Still thinking about the price his lungs might have to pay on the supratankers—gas masks or not—Kyle decided that he didn’t want any part of their run after all, no matter how fantastic he’d heard the scenery around Sitka was, no matter how high the pay or how high the “hazard” bonus, which everyone knew was really a “poison” bonus. He’d stick with the navy. Putting the MV
out of his mind, he lowered the binoculars and sipped his coffee.
Sarah, glancing down the bungalow’s small corridor to make sure James was still in the kitchen, quickly scribbled a message on a thin slip of paper and tucked it into a pair of socks. “Your things are all packed,” she called.
Kyle didn’t answer. He was thinking, somewhat guiltily, about how he had told Sarah that “orders were orders” even though he knew that because of his age he could have refused and they probably wouldn’t have pressed him. He was both reluctant and eager to go. Reluctant because it meant leaving Sarah alone, now that the three children were grown up and gone, but eager because he had never lost the thrill of going to sea. When he had unexpectedly received his orders, he had experienced the same excitement he had known over thirty years before when he had first joined the navy. Of course he knew he was just a fill-in on short notice, but that didn’t make him any less enthusiastic.
’s previous commander, Phil Limet, had suffered the coronary barely four hours before, and Kyle had been ordered by Maritime Command in Halifax to take charge of the sub immediately.
“Couldn’t they postpone the patrol?” Sarah had asked.
“The preparations are too far advanced, hon. The politicians wanted to stop money for patrols. But the Old Man put up quite a stink—said that the only way Canada could insist on a two-hundred-mile fishing zone and a twelve-mile mineral zone was to show the flag, otherwise we’d lose the grab-as-grab-can game between the other Pacific Rim countries. That got Ottawa off its butt and got us the money.”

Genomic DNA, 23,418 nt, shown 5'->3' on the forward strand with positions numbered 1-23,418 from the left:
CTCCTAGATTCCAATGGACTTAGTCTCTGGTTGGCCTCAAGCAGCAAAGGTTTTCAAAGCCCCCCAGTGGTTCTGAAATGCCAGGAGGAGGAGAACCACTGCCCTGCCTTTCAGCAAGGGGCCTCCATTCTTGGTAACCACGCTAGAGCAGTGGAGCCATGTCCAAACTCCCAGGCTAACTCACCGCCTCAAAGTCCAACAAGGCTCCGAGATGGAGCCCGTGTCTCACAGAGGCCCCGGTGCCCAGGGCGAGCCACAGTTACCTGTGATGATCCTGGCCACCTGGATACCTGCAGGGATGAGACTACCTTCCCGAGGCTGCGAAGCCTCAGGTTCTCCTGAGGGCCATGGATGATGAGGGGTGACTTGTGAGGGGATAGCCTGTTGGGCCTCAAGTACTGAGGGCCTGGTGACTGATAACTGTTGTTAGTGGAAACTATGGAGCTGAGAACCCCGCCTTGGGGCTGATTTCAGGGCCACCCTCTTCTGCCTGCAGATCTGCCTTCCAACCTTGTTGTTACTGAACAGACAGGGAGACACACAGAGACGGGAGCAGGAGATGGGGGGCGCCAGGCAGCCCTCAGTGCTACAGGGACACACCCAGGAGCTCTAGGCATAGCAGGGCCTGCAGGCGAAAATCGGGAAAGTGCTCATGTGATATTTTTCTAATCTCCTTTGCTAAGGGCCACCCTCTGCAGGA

“I thought it was to train new recruits?”
“That too. That’s the other thing the Old Man drove home. Said how the hell can we have an active core of submariners—let alone a reserve—if we don’t train them? Ottawa couldn’t disagree.”
Kyle knew full well that in the near future he would be referred to by the admiral as a case in point. At fifty-three he would normally have been considered far too old for command of a submarine. Actually he was several years older than his record showed, having enlisted when the recruiters of a volunteer navy weren’t too concerned about birth certificates. Soon after the war he had become one of the youngest sub commanders in the Canadian Navy.
Now ex-sub captains were being transferred in their late thirties, at the latest in their forties, to the kind of desk job that Kyle had endured for the past seven years in SOAMCP—Submarine Operating Authority for Maritime Command (Pacific). But the navy was so short of experienced men due to the long-range effects of postwar cutbacks that Kyle had been the only logical short-notice choice. It was what an old sub commander tied to the dull grind of a nine-to-five office job dreamed of—a chance to flee the files and get back to the real job of the navy.
Still, he was anxious and Sarah knew it. She knew that it wasn’t only that he’d miss her, as she would him. There was something else. It couldn’t be that he hadn’t been to sea for so long; he’d kept up with all the refresher courses. And
, after all, was a conventional Ranger class sub, and he knew well enough how to handle one of those. She began massaging his shoulders. “What’s wrong?” she asked gently.
“Oh, nothing,” he replied unconvincingly.
He moved uncomfortably, almost angrily, in his chair. “Oh, it’s all this damned ‘democratization’ business they’re pushing through now. The ‘new breed’ of sailor that I’ll be in charge of.” He almost spat the words out. “It’s no longer a navy where you do what you’re told.” He half turned towards her. “Can you believe that under the new rules the men can elect—